At the H Street Festival on Saturday, Sierra Club volunteers collected more than 250 signatures from streetcar supporters calling on Mayor Vincent Gray to “seek public input on key decisions about D.C.’s streetcar system – including how the western terminus of the H Street-Benning Road line will connect to a Metrorail station – so that future riders are involved in ensuring that the system will be successful.” The petition signers also urge Gray “to keep D.C. residents informed about the progress toward implementation, including by describing challenges the District Department of Transportation is facing and the reasons for any delays.”

Those who stopped at the Sierra Club table to sign the petition expressed disappointment about the District Department of Transportation’s (DDOT) failure to reach a deal with Amtrak for use of the H Street tunnel to connect the H Street-Benning Road streetcar line to the Union Station Metro station, which has effectively delayed the start date for the line by more than a year until late 2013. DDOT is now considering three fallback options, none of which is as attractive. Streetcar supporters voiced different views about which of these fallback options they prefer, but they agreed that the public should have a voice in helping decide which of these three options DDOT will pursue.

Jason Broehm discusses streetcars with Mayor Gray. (Photo by Brad Green)

As he was making the rounds at the festival, Mayor Gray stopped by the table briefly to talk about streetcars. He touted the fact that DDOT recently announced that the H Street-Benning Road streetcar line will open in mid-2013. When I reminded him that until earlier this year the opening date was slated for spring 2012, he responded that he cannot control Amtrak. At its table several blocks down H Street, DDOT was handing out a flyer also promoting the mid-2013 start date for this first streetcar line.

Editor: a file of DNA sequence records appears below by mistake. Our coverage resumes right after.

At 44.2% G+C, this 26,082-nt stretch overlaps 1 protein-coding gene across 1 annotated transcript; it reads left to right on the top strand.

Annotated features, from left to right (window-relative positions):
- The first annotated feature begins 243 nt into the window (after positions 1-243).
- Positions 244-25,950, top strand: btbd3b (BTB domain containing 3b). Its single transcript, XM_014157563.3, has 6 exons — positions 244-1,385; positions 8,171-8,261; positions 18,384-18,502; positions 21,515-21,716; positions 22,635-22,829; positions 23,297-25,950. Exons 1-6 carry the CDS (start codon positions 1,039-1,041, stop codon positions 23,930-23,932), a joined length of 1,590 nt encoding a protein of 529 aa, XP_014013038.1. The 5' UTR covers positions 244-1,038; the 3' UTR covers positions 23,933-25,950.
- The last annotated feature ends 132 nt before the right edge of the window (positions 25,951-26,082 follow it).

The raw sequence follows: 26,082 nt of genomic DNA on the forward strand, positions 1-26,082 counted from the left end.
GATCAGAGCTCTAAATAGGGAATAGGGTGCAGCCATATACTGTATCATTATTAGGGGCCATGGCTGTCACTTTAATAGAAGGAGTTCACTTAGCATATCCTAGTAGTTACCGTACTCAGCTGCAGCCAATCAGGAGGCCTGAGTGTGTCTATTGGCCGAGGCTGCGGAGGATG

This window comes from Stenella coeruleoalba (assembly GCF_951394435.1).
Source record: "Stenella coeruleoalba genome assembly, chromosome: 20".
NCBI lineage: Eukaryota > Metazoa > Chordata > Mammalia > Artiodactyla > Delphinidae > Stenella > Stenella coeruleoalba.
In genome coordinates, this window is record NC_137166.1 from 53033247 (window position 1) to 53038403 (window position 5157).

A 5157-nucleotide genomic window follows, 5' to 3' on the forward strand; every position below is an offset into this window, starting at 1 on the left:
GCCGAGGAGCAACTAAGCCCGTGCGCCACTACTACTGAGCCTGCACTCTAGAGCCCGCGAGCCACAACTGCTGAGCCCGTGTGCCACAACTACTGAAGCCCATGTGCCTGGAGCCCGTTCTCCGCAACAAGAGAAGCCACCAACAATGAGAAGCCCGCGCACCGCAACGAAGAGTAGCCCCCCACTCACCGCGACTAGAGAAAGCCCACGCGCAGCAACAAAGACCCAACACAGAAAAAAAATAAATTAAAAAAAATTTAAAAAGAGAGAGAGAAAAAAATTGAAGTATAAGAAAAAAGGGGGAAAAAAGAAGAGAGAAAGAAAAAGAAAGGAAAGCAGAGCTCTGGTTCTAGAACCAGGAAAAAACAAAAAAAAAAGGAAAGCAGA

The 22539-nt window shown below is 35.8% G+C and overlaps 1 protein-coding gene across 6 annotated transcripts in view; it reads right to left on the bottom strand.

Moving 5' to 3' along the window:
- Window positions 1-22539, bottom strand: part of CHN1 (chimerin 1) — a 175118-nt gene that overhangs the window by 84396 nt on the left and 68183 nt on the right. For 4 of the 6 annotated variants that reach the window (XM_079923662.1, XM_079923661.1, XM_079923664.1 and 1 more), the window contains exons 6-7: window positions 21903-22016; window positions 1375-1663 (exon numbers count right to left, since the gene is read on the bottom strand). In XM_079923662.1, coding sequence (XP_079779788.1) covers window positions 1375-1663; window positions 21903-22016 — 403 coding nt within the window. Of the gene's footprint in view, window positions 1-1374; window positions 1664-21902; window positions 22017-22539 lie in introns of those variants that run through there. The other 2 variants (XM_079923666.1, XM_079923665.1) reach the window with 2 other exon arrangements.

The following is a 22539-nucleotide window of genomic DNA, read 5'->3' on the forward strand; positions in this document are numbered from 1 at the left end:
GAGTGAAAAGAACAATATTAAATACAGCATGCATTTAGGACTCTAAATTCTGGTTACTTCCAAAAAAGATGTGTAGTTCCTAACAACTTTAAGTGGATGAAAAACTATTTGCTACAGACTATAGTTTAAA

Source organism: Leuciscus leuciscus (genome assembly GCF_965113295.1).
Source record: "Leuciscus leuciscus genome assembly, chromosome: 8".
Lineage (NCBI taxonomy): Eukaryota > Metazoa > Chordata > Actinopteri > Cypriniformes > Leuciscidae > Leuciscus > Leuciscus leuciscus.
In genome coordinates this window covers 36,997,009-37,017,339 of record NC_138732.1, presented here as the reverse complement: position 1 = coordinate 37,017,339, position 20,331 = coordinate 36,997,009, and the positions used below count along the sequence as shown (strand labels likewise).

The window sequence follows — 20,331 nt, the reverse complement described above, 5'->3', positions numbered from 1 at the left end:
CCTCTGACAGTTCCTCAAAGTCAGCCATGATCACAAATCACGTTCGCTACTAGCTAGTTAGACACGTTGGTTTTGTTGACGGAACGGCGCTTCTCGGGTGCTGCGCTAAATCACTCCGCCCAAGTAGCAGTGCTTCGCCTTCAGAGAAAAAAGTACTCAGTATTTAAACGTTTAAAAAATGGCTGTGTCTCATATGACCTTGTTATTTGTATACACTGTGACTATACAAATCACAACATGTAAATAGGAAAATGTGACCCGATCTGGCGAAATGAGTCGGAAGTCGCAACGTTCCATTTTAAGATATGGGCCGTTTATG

Artistic streetcar running on the H Street rails. (Photo by Jason Broehm)

While D.C.’s H Street-Benning Road line will not be running for nearly two years, a team of creative, artistic people designed and deployed their own peddle-powdered streetcar vehicle, which ran on the tracks up and down H Street throughout the festival. Also of note, H Street business owner Joe Englert was selling streetcar t-shirts that read “Keep H Street Rolling” followed by a colorful parenthetical.

DC Streetcar Program Buffeted by Changes and Challenges

Saturday, August 6th, 2011

After D.C. took several important steps forward in 2010 on its planned 37-mile streetcar network, so far 2011 has been a mixed bag, and lately there have been multiple reasons to be concerned about the future — at least in the short term — of the District Department of Transportation’s (DDOT) streetcar program.

In late 2010 incoming Mayor Vincent Gray decided not to retain Gabe Klein as DDOT director. Klein had been the major force behind the resurgence of D.C.’s faltering streetcar program so his departure was a real loss. There was some good news though. Councilmember Tommy Wells, the leading advocate for streetcars on the D.C. Council, was named the new chairman of the Public Works and Transportation Committee, and Mayor Gray included $99 million in his capital budget for streetcars over the next several years.

However, in April DDOT announced that the H Street-Benning Road streetcar line would be delayed from spring 2012 until late 2012. In an unexpected Council shakeup in July, Chairman Kwame Brown removed Councilmember Wells as chairman of the Public Works and Transportation Committee, and he named Councilmember Mary Cheh to chair a revamped Environment, Public Works and Transportation Committee. Shortly thereafer, Scott Kulby resigned his position as director of DDOT’s Progressive Transportation Services Administration, which leads the streetcar program. Klein had tapped Kubly to manage the streetcar program, and Kubly provided continuity for the program after Klein left and DDOT was in transition at the beginning of the Gray Administration.

Shortly after Kubly’s resignation, DDOT announced that the city was unable to resolve Amtrak’s concerns about D.C. using the H Street tunnel (which D.C. owns) to connect the H Street-Benning Road streetcar line to Union Station, and according to reports, Mayor Gray’s chief of staff never responded to a letter from Amtrak seeking the mayor’s input on the matter. This means that the H Street line will now be delayed until at least late 2013, which is a huge disappointment for streetcar supporters who only months ago expected to be able to start riding streetcars next year. DDOT must now go to a less desirable plan B for connecting to Union Station (or perhaps the New York Avenue Metrorail station) in order to make this first streetcar line most useful. Until this decision is made, DDOT will not begin installing power substations or overhead wires on H Street and Benning Road. Also, because DDOT had planned to build a streetcar maintenance and storage facility in the H Street tunnel, the agency now must find an alternate location, most likely along Benning Road north of RFK Stadium.